The above reasoning assumes that the host population is homogeneous and that death, transmission and recovery do not differ among hosts. Infected hosts, however, may differ greatly in age, sex, behaviour, spatial aggregation, genetic background and so forth, and each of these factors may affect pathogen lifehistory traits and the potential for disease emergence. In particular, the occurrence of superspreading, in which a few individuals infect an unusually large number of secondary cases, has been observed in many infectious diseases [24,25]. Taking into account this heterogeneity presents a major theoretical challenge. Several earlier studies have investigated the impact of different forms of heterogeneity on the probability of emergence in the absence of evolution [4,25]. Holding the expected value of R_{0} constant, heterogeneity among hosts may also affect the probability of emergence. Indeed, using a phenomenological approach that enables the use of various distributions of the expected number of secondary cases caused by a particular infected host (individual reproductive number), LloydSmith et al. [25] have shown that for the same average value of R_{0}, an increase in the variation of the individual reproductive number has two main effects. More variation reduces the probability of emergence, but when an outbreak does occur the epidemic size is increased. These two effects can be illustrated with a simple example (see appendix A). Imagine two pathogens with the same expected value of R_{0} = 2. In the first pathogen, there is no variation in the individual reproductive number, but in the second, the individual value varies and is either 0 or 4, with equal probability. In the first pathogen, P = 0.5 (see §1). For the second pathogen, the probability of emergence is equal to P = 0.25 (see appendix A). In this case, the risk of early extinction is increased when the pathogen encounters a poorquality host, and the higher probability of emergence when the pathogen gets lucky and infects a goodquality host does not compensate for this effect. Yet when the epidemic takes off, the presence of goodquality hosts results in a larger epidemic size. Note that, interestingly, Yates et al. [5] found that the type of heterogeneity matters as well, and in particular that variations in some host properties (e.g. susceptibility to infection) have no impact on emergence. In appendix A, we study a very similar version of the model in Yates et al. [5], but for a continuous time birth–death model.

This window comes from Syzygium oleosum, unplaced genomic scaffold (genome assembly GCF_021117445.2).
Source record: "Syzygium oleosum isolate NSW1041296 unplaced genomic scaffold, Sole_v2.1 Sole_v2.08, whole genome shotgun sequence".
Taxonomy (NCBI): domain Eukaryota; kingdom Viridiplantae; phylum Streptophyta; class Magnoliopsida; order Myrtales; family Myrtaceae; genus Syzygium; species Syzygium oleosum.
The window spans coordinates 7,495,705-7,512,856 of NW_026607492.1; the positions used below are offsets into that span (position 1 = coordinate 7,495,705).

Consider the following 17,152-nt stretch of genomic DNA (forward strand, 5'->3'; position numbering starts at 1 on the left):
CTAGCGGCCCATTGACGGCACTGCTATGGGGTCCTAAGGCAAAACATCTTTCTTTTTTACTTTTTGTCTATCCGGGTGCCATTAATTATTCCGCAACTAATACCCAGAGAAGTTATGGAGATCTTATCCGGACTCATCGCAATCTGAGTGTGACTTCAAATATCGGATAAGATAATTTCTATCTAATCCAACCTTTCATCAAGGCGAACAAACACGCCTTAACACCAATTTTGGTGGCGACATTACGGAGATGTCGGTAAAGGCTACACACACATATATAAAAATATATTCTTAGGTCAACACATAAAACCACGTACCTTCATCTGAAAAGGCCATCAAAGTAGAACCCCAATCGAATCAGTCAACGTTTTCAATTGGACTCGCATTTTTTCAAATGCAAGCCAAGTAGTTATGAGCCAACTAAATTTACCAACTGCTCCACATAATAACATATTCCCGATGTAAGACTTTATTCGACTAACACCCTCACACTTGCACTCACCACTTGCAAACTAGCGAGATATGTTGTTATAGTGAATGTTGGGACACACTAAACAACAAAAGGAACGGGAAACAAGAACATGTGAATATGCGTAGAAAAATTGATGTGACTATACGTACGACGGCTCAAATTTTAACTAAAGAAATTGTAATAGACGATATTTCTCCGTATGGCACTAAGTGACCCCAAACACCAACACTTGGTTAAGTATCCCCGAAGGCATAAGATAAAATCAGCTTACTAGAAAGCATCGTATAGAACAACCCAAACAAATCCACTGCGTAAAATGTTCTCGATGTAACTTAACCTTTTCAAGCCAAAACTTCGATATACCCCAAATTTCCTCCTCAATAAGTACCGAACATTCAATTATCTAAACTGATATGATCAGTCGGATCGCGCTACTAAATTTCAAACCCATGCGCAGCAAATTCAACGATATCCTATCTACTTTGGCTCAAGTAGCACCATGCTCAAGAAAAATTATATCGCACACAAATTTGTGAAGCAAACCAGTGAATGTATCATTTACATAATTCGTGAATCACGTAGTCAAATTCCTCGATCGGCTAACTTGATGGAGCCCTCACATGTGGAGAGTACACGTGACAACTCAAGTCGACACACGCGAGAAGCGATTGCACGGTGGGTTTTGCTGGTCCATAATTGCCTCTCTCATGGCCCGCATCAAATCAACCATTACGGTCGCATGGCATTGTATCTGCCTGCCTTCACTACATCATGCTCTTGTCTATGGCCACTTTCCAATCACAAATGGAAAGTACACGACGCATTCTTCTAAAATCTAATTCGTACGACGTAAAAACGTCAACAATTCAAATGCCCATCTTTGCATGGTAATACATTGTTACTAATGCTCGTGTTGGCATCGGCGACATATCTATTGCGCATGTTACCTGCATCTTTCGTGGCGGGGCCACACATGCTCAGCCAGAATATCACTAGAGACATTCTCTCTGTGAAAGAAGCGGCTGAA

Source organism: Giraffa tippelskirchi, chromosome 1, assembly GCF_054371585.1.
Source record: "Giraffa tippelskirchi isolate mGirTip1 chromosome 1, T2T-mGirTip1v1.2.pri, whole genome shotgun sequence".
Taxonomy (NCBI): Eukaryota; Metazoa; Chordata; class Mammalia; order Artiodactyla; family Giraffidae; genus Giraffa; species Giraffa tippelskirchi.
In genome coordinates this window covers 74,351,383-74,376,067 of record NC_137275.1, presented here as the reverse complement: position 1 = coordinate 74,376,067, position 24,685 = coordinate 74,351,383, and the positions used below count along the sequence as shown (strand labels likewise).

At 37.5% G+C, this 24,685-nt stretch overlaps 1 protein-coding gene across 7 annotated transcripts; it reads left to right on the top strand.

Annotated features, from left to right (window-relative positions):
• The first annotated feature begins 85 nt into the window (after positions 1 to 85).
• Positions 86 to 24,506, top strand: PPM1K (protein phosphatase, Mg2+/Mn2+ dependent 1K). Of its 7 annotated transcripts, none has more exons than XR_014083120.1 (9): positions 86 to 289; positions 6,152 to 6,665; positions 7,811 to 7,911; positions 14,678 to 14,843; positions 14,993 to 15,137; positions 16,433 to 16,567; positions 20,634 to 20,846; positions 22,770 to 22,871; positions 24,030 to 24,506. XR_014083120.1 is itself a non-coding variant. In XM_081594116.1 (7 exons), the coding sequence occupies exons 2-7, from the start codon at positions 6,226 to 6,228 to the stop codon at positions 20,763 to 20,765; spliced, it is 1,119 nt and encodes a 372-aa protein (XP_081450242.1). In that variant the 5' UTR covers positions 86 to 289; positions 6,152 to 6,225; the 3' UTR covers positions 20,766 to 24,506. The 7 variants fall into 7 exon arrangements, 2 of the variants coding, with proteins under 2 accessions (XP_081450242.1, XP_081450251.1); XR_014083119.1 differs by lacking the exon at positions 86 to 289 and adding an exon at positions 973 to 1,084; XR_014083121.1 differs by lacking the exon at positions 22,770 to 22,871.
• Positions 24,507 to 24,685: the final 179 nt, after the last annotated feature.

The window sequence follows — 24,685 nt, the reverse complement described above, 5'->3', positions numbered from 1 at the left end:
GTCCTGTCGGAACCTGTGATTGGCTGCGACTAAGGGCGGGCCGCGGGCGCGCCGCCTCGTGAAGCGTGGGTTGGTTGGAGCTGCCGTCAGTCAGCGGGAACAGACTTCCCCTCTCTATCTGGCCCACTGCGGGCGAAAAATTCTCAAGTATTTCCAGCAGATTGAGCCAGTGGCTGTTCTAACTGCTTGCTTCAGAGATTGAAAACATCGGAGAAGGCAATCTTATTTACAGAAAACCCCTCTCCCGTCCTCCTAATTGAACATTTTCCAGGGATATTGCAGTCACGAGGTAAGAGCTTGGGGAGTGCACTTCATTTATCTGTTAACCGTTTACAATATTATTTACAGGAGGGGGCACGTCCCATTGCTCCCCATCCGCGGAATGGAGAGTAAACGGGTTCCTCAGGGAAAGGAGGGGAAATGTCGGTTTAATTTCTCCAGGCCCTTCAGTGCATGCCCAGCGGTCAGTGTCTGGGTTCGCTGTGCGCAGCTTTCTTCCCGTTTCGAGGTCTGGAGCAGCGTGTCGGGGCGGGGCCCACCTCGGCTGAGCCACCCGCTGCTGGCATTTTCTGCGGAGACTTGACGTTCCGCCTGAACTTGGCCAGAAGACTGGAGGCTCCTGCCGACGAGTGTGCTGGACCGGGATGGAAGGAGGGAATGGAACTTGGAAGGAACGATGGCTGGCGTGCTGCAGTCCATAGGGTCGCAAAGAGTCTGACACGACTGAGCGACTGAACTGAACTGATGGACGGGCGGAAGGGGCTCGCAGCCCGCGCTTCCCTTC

The above situations did not allow the pathogen to adapt to the new host. The impact of host heterogeneity on evolutionary emergence has been explored in only a handful of studies. Yates et al. [5] showed that host heterogeneity has a very weak effect on the probability of evolutionary emergence. An approach based on an explicit description of the contact process between hosts and the network of mutations has been used to study evolutionary emergence [26]. Studying the effect of host heterogeneity is perhaps more complex in this situation, since a modification of the contact network has direct effects on the variance as well as on the expected value of R_{0} (see [4]) and this latter effect has a wellknown direct effect on emergence (see above expression for P_{e}). Yet this approach is very promising because it is based on a more detailed presentation of the environment in which infection chains play out. As such, it paves the way for several important directions of future research, such as the study of evolutionary disease emergence in more realistic spatially structured models. In appendix B, we study evolutionary emergence assuming a fraction 1 − f of the population is vaccinated against the pathogen. We derive some analytical results in the very special case in which the vaccine is perfect; the effects of the efficacy of imperfect vaccines and of vaccination coverage on the probability of evolutionary emergence are shown in figure 2. This analysis confirms that vaccination may be an efficient measure to limit evolutionary emergence.